More good manners needed on road to prevent crashes

We were driving the speed limit and we got T-boned at the entrance to the strip mall.

More good manners needed on road to prevent crashes

Too slow, too fast, or what — on Thursday, Aug. 22 we were in an accident on Trunk Road around 3 p.m. We were driving the speed limit and we got T-boned at the entrance to the strip mall. The other party accepted responsibility but we ended in hospital. I am just now able to pick up my tablet again. Fortunately no very serious injuries but our car was a write-off so we are out money to get another. We have had weeks of agonizing pain from crushing seat belts and so many other places that hurt, too many to mention.

Can’t do any house cleaning or shopping so our daughter has that on top of her own busy life. ICBC don’t help to get the necessary things that keep one comfortable and at 83 years of age we need help with a lot of things. We don’t know any neighbours, so no help there. However the bright spot is we are alive and will recover, so my point is, is all this controversary about speed limits worth it? People are people and while the attitude of “my needs are greater than yours” prevails there will always be accidents and innocent people who pay the price as we have and will for some time to come.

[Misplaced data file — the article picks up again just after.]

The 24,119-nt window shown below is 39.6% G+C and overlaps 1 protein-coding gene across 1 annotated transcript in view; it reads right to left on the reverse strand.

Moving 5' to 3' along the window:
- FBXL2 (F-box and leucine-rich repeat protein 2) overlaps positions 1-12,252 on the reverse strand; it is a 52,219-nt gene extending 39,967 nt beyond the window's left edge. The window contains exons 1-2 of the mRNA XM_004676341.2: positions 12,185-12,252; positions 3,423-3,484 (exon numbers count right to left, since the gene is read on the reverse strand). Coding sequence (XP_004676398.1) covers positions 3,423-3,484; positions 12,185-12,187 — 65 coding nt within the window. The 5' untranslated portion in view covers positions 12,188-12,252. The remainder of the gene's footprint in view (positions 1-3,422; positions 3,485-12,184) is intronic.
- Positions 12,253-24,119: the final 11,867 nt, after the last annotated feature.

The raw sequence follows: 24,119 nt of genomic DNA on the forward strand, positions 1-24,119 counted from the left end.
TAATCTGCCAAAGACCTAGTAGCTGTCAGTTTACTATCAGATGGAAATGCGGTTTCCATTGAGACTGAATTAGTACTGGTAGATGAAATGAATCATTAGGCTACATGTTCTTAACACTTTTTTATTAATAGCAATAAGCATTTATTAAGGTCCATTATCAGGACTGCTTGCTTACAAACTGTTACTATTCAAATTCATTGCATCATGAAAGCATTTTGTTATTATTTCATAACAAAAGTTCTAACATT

Now, may I thank the young man who was immediately on his cell to call for help, the security guards from the mall for their kindness, the off-duty nurse just passing who comforted me while waiting for the ambulance, and then the ambulance people who were so caring and professional, also the very busy people in the emergency at our wonderfull hospital. They can always be counted on to treat us well.

A bad experience for someone with a clean licence for 60 years. The whole thing boils down to good manners on the road and care and remember when you are driving you are in a potentially dangerous weapon, don’t take it for granted that you won’t be next.

Thank you again all you good people who helped us and please stay safe out there.

Eileen and Jon Robertson

Duncan

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